For three years, Kate Ranta said she endured escalating abuse at the hands of her husband, Air Force Maj. Thomas Maffei.
The alleged violence began when the couple lived in military housing at Fort Belvoir, Virginia, and, she said, became worse after they moved to Florida, where Maffei planned to retire. One day after a fight, she said, Maffei grabbed a gun and the couple's two-year-old and left home, only to return a short time later to convince the police that he was a war veteran who had been injured in an IED blast in Iraq.
It was a lie, Ranta says. Maffei hadn't seen combat and was, in fact, still on active duty, having forged moving orders and leaving his unit in the Washington, D.C., area without retiring. After the incident, she reported him to his command, launching a lengthy Air Force Office of Special Investigations case, which concluded that he should face a court-martial.
Instead, commanders handled it "administratively," letting Maffei retire with pay. Months later, he showed up at Ranta's house with a pistol, shooting three holes in the door before he forcibly entered the house and shot Ranta and her father, each twice, in front of the couple's four-year-old son.
They both survived, and now Maffei faces 60 years behind bars, but only after being prosecuted in civilian court. Ranta is angry at Air Force officials who didn't take action and seemingly wanted only to protect Maffei's retirement pay and benefits rather than hold him accountable.
"All of this was avoidable. I hold his command fully responsible. They knew he was dangerous; instead, they chose not to do a thing about it," Ranta told lawmakers Tuesday during a House subcommittee hearing on military domestic violence.
Rep. Jackie Speier, D-California, chairwoman of the House Armed Services personnel subcommittee, said she called the hearing to shed light on a "forgotten crisis" -- domestic violence in the U.S. military.
"It has been 15 years since a Department of Defense task force analyzed domestic violence within the military, yet we have seen unsettling warning signs since. ...The DoD has not responded urgently," Speier said.
Only last year did domestic violence become a crime under the Uniform Code of Military Justice. Before then, perpetrators were charged under a hodgepodge of various offenses.
Congress made it a standalone crime as part of the fiscal 2019 National Defense Authorization Act, saying it would close a loophole in military law that allowed violent offenders to hide the nature of their crimes under generic terms such as "assault."
But Speier said more legislation may be needed to ensure that the services take allegations seriously, and investigate and prosecute service members in a uniform manner.
On multiple occasions, Army National Guard Maj. Leah Olszewski was physically abused by her partner, she tearfully told members of the House Armed Services personnel subcommittee. During one violent episode, she said, her former boyfriend, now a retired senior master sergeant, kicked her with both feet in her abdomen while she was pregnant, causing her to miscarry.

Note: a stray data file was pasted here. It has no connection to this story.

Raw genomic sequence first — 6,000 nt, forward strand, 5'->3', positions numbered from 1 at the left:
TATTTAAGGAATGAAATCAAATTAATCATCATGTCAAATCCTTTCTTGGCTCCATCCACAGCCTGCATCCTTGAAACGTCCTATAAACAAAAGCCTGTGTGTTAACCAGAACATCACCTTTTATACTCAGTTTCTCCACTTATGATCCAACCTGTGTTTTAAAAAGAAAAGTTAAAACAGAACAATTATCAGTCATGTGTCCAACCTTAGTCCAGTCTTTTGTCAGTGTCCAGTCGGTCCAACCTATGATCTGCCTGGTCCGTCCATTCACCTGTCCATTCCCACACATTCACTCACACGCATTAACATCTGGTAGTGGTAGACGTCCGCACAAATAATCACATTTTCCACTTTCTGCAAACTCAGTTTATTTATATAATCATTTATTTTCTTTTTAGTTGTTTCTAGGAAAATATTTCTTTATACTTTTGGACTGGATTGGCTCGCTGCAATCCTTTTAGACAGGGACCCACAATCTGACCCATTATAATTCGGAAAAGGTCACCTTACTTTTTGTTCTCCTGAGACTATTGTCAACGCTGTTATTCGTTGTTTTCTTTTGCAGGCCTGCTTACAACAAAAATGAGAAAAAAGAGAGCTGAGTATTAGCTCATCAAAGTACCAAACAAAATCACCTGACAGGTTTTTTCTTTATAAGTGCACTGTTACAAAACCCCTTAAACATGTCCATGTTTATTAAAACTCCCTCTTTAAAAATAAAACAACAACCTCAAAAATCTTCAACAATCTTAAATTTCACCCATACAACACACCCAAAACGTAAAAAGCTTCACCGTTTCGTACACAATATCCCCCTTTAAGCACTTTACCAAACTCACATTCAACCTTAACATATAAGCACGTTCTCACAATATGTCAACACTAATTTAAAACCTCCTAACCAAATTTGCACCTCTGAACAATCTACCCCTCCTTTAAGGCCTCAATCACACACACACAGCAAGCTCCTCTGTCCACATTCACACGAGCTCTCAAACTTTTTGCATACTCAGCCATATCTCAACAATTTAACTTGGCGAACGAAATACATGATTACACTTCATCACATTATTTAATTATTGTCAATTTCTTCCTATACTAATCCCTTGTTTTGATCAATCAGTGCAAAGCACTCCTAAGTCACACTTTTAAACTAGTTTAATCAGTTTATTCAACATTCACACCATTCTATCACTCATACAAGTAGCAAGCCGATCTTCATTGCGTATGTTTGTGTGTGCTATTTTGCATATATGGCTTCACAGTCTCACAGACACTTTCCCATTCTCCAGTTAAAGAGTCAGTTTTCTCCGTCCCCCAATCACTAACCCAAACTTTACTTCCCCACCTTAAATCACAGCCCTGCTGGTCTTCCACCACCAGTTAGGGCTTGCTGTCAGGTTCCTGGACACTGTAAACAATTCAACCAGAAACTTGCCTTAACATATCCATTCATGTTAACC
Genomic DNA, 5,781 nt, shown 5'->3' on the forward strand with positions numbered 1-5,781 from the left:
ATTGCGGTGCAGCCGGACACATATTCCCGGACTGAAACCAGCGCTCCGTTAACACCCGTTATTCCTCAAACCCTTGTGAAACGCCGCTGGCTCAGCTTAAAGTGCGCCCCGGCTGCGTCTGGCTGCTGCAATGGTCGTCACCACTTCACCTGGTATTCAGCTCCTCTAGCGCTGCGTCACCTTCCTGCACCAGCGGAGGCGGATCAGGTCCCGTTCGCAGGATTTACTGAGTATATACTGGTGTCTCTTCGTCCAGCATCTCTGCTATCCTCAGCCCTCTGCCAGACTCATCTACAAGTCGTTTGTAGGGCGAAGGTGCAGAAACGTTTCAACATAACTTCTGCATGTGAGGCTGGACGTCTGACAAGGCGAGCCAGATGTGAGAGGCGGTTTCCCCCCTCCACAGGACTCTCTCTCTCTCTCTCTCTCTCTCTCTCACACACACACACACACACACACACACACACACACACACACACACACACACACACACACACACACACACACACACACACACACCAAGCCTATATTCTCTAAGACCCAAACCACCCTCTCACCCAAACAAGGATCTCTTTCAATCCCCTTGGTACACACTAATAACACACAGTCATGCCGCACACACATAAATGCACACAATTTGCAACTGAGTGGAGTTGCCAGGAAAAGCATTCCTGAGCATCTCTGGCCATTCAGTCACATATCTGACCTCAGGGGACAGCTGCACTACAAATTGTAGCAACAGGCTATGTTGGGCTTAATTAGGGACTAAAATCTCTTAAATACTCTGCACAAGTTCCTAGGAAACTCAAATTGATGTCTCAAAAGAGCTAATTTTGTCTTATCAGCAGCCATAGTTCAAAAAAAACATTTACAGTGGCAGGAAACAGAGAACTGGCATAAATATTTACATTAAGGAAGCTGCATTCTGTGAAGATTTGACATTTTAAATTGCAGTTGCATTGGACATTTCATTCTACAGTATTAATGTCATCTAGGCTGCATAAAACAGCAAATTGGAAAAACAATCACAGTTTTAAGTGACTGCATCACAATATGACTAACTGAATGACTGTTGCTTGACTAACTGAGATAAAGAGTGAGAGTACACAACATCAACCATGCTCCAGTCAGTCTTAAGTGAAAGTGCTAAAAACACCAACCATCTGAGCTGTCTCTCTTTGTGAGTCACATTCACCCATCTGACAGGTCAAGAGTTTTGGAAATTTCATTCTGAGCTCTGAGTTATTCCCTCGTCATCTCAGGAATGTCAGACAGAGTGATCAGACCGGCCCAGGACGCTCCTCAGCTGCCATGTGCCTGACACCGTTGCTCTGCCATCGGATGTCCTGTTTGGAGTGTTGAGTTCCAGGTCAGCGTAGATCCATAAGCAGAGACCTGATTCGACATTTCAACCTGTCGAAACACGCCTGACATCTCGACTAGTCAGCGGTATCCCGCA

"When command learned of the physical abuse, they simply said, 'Run away, Leah,'" she said.
She added that he has never been prosecuted.
"To this day, I have battled the Air Force to do the right thing. Every entity on Travis Air Force Base, [California], from command to family advocacy to security forces failed me. They just waited on the senior master sergeant to retire," Olszewski said. "I live in fear."
An April 2019 Defense Department Inspector General report found that military law enforcement services' responses to domestic violence incidents were consistent with the DoD instruction on the subject.
But it found that the services' law enforcement organizations faced challenges responding to domestic violence incidents that were nonsexual. Of 219 cases studied, only one-third of crime scenes were consistently processed. And the Family Advocacy Program for the installation was notified in less than a quarter of the cases.
The women testifying Wednesday said they often were unaware of programs available within the services to help domestic violence victims and, when they reached out to civilian advocates, they were referred back to their installations.
There, commands often sided with the military member, deciding not to prosecute under "commanders' discretion," said Brian Clubb, military and veterans advocacy program coordinator for the Battered Women's Justice Project.
"They should not have discretion when it comes to abusing [a] spouse or children. What the hell is that discretion? We should have the ranking members from the Pentagon to come over here. And how they are holding their commanders accountable for failure to deal with this ... they don't want to damage careers? They don't want to damage their own career. They are damaging our military," said Rep. Paul Mitchell, R-Michigan.
Speier suggested that new legislation may be needed to ensure that domestic violence cases are weighed by a senior commander to eliminate any conflict of interest between a suspect and their immediate commanders.
A.T. Johnston, deputy assistant secretary of defense in the Office of Military Community and Family Policy, said the Pentagon takes domestic violence seriously, as strong families are integral to military readiness, adding that it has programs, including the Family Advocacy Program, to help victims.
Speier pointed out, however, that two of three of the victims who testified weren't aware of FAP and, with 70% of military spouses living off installation, they are often isolated, underemployed and living far from family and friends.
If they live with a service member who refuses to share their contact information with their units, the situation is ripe for domestic violence to go unnoticed, she added.
"You've got to look at another way of communicating with families because your resource is being underutilized or not utilized at all," Speier said.